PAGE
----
Now Fighting Japan's Cold War: Prime Minister Nakasone and His Times, a biography by Ryuji Hattori (Routledge, 2023) is now available in English. With an expert translation by Graham Leonard, this volume focuses on Nakasone's period as prime minister from 1982 to 1987. Adeptly it weaves the story of Nakasone's 101 years with that of Japan's history during this period.
Nakasone is considered the "presidential prime minister" for his stately bearing and international presence. Moreover, he was one of Japan's leading and most prominent postwar politicians. Interestingly, however, he was never a member of a large faction within the ruling Liberal Democratic Party. In fact, he almost always tended to be in the anti-mainstream due to his focus on personal conviction over political pragmatism.
Ryuji Hattori, a political and diplomatic historian and prolific author at Chuo University who has served as an advisor to the Japanese Foreign Ministry's Diplomatic Records Office, has produced another masterful biography. This time it's of Japan's 71st, 72nd, and 73rd prime minister, Yasuhiro Nakasone.
Nakasone was born in Takasaki, Gunma Prefecture, in 1918. He joined the Ministry of Home Affairs after attending the Tokyo Imperial University. Soon, though, he entered the Imperial Japanese Navy and served as a paymaster. Returning to a devastated Tokyo after the war, he decided to go into politics and was elected in 1947.
Shigeru Yoshida was the prime minister and Nakasone was critical of his administration. It was too accommodating to the United States, he felt. He also called for constitutional revision early on, becoming known as a "hawk."
The well-read Nakasone hosted a study group with Tsuneo Watanabe, then a reporter with the Yomiuri Newspaper. In addition, he used any chance he had to travel around the world and see things for himself and meet with world leaders at a young age.
When he became prime minister, he utilized his brain trust, and international connections to pursue policies he felt were important for Japan. The privatization of major public cooperations like the national railways was among them.
A New Kind of International Leadership
On the international stage, he promoted closer ties with South Korea, the People's Republic of China, and the United States. He had an especially good rapport with US President Ronald Reagan, which led to the "Ron-Yasu" relationship.
One of the things that kicked off that relationship was Nakasone's mistranslated comment in a US newspaper interview that Japan was "an unsinkable aircraft carrier" which the American side appreciated, especially in the Cold War against the Soviet Union.
After stepping down as prime minister in 1987, he created the Institute for International Policy Studies in 1988. Since 2018 it is known as the Nakasone Yasuhiro Peace Institute. Through it, he also continued to play the role of domestic and international statesman. This continued even after being forced to retire from politics in 2003 by then-LDP President Junichiro Koizumi, who would not allow party candidates older than 73 to run in proportional representation blocks.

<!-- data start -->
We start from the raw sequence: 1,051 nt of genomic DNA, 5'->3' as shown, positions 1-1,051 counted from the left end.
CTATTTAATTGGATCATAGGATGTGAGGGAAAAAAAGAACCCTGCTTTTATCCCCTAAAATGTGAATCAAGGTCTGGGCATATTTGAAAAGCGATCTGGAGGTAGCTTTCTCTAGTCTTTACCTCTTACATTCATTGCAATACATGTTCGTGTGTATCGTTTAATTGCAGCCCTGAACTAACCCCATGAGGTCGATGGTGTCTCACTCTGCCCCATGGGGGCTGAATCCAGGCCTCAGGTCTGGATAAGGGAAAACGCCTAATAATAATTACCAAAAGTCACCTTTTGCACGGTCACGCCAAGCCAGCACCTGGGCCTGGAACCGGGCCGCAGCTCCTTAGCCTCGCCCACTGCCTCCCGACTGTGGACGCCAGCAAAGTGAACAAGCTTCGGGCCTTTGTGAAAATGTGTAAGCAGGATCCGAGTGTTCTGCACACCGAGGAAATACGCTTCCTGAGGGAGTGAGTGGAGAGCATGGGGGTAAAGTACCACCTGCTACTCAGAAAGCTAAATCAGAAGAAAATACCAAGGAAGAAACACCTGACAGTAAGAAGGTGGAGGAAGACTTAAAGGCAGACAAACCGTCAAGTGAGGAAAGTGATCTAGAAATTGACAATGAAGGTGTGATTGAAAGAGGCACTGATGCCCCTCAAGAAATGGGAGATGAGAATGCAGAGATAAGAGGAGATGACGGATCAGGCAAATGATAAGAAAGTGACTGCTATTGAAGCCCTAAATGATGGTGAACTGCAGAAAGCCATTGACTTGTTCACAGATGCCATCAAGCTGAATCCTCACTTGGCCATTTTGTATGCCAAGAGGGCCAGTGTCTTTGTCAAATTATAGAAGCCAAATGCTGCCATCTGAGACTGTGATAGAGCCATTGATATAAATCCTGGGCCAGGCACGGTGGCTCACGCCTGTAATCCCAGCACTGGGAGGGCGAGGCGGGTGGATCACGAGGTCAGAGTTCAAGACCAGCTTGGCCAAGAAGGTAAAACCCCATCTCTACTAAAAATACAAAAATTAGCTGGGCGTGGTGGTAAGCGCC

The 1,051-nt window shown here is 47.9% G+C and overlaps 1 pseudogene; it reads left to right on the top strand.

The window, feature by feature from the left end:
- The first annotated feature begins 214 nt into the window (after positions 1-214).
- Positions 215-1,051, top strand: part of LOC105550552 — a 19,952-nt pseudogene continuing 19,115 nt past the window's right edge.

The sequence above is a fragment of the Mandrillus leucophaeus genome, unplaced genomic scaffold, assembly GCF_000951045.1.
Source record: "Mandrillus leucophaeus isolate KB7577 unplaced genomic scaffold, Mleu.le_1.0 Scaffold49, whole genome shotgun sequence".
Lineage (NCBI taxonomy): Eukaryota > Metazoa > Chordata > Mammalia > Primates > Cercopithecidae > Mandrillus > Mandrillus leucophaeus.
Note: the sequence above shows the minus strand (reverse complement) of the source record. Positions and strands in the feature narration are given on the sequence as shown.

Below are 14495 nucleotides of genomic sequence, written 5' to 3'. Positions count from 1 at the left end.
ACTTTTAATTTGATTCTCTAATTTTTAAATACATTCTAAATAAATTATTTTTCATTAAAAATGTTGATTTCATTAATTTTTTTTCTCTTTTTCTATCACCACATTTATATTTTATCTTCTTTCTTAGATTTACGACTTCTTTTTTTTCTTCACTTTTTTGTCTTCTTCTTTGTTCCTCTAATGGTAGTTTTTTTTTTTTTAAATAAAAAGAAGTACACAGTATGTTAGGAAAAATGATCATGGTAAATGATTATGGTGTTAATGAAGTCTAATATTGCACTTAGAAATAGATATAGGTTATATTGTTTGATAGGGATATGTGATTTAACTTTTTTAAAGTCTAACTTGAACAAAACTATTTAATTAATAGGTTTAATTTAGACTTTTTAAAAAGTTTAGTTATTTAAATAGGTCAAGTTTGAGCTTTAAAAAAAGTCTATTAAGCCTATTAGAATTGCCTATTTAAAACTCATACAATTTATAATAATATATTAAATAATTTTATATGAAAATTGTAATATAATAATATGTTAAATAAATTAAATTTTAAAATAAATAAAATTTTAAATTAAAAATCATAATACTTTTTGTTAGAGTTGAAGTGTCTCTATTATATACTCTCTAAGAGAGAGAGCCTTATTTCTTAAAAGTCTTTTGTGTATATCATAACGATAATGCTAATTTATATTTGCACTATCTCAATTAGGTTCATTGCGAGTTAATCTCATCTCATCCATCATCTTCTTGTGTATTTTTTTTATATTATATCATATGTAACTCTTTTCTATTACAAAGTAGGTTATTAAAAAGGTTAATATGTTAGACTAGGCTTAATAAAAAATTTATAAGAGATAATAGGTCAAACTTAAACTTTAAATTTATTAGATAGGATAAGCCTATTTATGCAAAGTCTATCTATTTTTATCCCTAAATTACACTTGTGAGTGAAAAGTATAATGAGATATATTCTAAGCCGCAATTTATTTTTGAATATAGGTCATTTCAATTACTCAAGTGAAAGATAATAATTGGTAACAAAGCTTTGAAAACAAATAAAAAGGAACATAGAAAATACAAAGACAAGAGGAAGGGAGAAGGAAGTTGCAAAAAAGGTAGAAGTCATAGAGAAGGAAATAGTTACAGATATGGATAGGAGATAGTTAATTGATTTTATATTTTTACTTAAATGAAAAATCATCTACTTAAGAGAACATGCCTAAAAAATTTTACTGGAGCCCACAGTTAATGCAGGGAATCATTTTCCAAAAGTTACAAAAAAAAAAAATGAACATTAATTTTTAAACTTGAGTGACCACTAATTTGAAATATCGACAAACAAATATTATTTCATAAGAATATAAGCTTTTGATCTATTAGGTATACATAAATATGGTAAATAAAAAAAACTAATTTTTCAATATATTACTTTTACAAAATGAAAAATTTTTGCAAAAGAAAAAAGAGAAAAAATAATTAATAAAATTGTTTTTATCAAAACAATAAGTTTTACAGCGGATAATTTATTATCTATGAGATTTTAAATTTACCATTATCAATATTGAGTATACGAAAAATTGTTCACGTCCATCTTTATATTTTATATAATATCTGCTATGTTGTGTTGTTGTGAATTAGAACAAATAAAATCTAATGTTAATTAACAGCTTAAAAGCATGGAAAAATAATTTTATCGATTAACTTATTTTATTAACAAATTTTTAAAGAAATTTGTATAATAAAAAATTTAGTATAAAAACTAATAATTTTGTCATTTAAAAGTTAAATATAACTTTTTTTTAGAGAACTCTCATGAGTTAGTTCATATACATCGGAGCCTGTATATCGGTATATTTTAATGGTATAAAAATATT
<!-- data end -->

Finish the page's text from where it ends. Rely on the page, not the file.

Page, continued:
In 2005, the IIPS established the Yasuhiro Nakasone Award to recognize outstanding scholarship and international contributions. This reviewer received the award in 2012. It was the first of several times to meet him.
Throughout his life, Nakasone authored many articles and books. There are also many studies about him. Nevertheless, biographer Hattori felt that the time was right to reexamine Nakasone and proceeded to interview him 29 times. This book was first published in Japanese in 2015.
Nakasone in Hattori's Perception
The book, translated expertly by Graham Leonard, is structured as follows.
- Nakasone's Youth: From Lumber to the Home Ministry
- Deployment and Defeat: A Lieutenant in the Navy
- The 'Young Officer': Nakasone's Time in the Opposition
- A Conservative Merger and Nakasone's First Cabinet Position: Director-General of the Science and Technology Agency under Kishi
- From 'Killing Time' to Becoming a Faction Leader
- 'Autonomous Defense' and the Three Non-Nuclear Principles: Nakasone under Satō – Minister of Transportation and Director-General of the Defense Agency
- 'Neoliberalism' and the Oil Crisis: MITI Minister in the Tanaka Government
- The 'Sankaku Daifuku Chū' Era: LDP Secretary-General, General Council Chairman, and Director-General of the Administrative Management Agency
- 1,806 Days as Prime Minister: Seeking to be a 'Presidential Prime Minister'
- 'Rain of Cicada Cries': The 32 Years After Being Prime Minister
Not only has Hattori produced an amazing biography, but he has done so in a way that helps the reader understand prewar, wartime, postwar, and post-Cold War Japanese history and politics in a way most others have not. His faithfulness to primary documents and sources allows the biography to present an unbiased account of a statesman constantly thinking of Japan's place in the world.
About the Book:
Author: Ryuji Hattori
Translated by: Graham B Leonard
Publisher: Milton Park: Routledge, 2023
ISBN: ISBN 9781032399096
For more about the book: Check the publisher's website.
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Reviewed by: Robert D Eldridge
Eldridge is a former associate professor of Japanese political and diplomatic history at Osaka University, and also the translator of numerous books, including Watanabe Tsuneo, Japan's Backroom Politics: Factions in a Multiparty Age (Lexington, 2013).